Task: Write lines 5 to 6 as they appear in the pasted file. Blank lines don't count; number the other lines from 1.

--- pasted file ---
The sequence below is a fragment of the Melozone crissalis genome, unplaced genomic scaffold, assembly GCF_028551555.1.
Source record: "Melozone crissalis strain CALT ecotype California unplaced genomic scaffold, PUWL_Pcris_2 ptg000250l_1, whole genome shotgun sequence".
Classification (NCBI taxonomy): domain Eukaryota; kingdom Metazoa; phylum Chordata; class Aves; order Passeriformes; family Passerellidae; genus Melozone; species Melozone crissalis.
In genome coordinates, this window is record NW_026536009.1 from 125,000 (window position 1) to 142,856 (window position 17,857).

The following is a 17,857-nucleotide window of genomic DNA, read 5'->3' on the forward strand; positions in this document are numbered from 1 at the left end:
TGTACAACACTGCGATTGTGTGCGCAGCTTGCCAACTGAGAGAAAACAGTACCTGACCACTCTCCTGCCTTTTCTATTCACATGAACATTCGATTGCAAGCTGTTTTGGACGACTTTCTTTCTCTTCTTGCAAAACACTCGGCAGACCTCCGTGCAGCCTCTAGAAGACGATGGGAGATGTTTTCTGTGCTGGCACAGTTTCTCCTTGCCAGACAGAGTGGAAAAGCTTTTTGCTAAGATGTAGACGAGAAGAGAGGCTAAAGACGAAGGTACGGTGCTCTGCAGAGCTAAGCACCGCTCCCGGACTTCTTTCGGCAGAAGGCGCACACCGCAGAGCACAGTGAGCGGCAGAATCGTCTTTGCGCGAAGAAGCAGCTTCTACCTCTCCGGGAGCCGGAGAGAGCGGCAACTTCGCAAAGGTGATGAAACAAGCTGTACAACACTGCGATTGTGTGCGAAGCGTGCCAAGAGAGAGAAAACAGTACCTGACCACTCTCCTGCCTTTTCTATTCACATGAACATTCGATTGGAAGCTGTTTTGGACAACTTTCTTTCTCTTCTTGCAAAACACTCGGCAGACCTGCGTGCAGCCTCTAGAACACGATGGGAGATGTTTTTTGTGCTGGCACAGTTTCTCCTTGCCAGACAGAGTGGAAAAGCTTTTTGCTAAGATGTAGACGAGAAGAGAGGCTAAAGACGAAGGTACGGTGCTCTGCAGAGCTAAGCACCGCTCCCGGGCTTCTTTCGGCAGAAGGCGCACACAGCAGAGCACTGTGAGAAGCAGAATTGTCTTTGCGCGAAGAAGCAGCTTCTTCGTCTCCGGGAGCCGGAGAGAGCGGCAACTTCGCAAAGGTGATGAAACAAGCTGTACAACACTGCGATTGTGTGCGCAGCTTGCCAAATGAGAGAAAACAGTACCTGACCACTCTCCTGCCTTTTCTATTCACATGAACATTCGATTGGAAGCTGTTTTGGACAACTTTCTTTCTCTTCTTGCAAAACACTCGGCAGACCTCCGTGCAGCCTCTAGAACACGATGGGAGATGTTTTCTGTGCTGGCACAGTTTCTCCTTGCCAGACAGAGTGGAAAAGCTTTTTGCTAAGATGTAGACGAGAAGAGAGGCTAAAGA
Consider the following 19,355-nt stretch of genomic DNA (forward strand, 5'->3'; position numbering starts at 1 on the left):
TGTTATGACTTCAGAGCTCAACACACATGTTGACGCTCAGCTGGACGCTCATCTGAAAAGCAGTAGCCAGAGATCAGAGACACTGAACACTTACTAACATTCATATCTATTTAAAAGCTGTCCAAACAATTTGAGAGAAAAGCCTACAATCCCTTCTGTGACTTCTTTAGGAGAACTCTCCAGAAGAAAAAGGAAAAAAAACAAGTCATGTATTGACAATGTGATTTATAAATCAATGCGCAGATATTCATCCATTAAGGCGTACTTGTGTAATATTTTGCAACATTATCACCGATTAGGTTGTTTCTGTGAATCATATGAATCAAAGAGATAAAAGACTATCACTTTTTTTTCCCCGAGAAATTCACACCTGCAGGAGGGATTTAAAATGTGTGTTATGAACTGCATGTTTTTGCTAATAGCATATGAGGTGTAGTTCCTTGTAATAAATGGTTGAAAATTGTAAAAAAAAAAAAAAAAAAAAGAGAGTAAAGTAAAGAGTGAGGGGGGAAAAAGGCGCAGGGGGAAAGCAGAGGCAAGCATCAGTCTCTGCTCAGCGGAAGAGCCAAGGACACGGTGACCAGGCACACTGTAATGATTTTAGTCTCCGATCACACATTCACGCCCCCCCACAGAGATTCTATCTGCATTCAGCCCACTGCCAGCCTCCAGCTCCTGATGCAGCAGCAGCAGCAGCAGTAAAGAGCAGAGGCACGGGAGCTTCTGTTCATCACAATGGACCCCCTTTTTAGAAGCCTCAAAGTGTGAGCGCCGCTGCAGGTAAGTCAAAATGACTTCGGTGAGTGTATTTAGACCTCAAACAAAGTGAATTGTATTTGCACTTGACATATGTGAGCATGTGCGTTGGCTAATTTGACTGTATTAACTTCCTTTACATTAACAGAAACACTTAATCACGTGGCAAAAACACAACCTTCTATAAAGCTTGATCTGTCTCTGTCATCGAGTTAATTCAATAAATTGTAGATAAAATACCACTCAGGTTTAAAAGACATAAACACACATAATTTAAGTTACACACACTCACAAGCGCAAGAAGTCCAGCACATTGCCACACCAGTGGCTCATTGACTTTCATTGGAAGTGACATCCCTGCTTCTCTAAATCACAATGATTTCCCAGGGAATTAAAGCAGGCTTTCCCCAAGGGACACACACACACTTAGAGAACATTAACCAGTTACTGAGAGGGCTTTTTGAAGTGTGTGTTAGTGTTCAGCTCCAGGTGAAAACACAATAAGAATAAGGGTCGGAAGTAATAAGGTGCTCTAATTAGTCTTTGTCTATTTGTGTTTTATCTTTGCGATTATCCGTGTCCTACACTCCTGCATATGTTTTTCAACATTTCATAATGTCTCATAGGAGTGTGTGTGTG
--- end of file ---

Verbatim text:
The following is a 17,857-nucleotide window of genomic DNA, read 5'->3' on the forward strand; positions in this document are numbered from 1 at the left end:
TGTACAACACTGCGATTGTGTGCGCAGCTTGCCAACTGAGAGAAAACAGTACCTGACCACTCTCCTGCCTTTTCTATTCACATGAACATTCGATTGCAAGCTGTTTTGGACGACTTTCTTTCTCTTCTTGCAAAACACTCGGCAGACCTCCGTGCAGCCTCTAGAAGACGATGGGAGATGTTTTCTGTGCTGGCACAGTTTCTCCTTGCCAGACAGAGTGGAAAAGCTTTTTGCTAAGATGTAGACGAGAAGAGAGGCTAAAGACGAAGGTACGGTGCTCTGCAGAGCTAAGCACCGCTCCCGGACTTCTTTCGGCAGAAGGCGCACACCGCAGAGCACAGTGAGCGGCAGAATCGTCTTTGCGCGAAGAAGCAGCTTCTACCTCTCCGGGAGCCGGAGAGAGCGGCAACTTCGCAAAGGTGATGAAACAAGCTGTACAACACTGCGATTGTGTGCGAAGCGTGCCAAGAGAGAGAAAACAGTACCTGACCACTCTCCTGCCTTTTCTATTCACATGAACATTCGATTGGAAGCTGTTTTGGACAACTTTCTTTCTCTTCTTGCAAAACACTCGGCAGACCTGCGTGCAGCCTCTAGAACACGATGGGAGATGTTTTTTGTGCTGGCACAGTTTCTCCTTGCCAGACAGAGTGGAAAAGCTTTTTGCTAAGATGTAGACGAGAAGAGAGGCTAAAGACGAAGGTACGGTGCTCTGCAGAGCTAAGCACCGCTCCCGGGCTTCTTTCGGCAGAAGGCGCACACAGCAGAGCACTGTGAGAAGCAGAATTGTCTTTGCGCGAAGAAGCAGCTTCTTCGTCTCCGGGAGCCGGAGAGAGCGGCAACTTCGCAAAGGTGATGAAACAAGCTGTACAACACTGCGATTGTGTGCGCAGCTTGCCAAATGAGAGAAAACAGTACCTGACCACTCTCCTGCCTTTTCTATTCACATGAACATTCGATTGGAAGCTGTTTTGGACAACTTTCTTTCTCTTCTTGCAAAACACTCGGCAGACCTCCGTGCAGCCTCTAGAACACGATGGGAGATGTTTTCTGTGCTGGCACAGTTTCTCCTTGCCAGACAGAGTGGAAAAGCTTTTTGCTAAGATGTAGACGAGAAGAGAGGCTAAAGA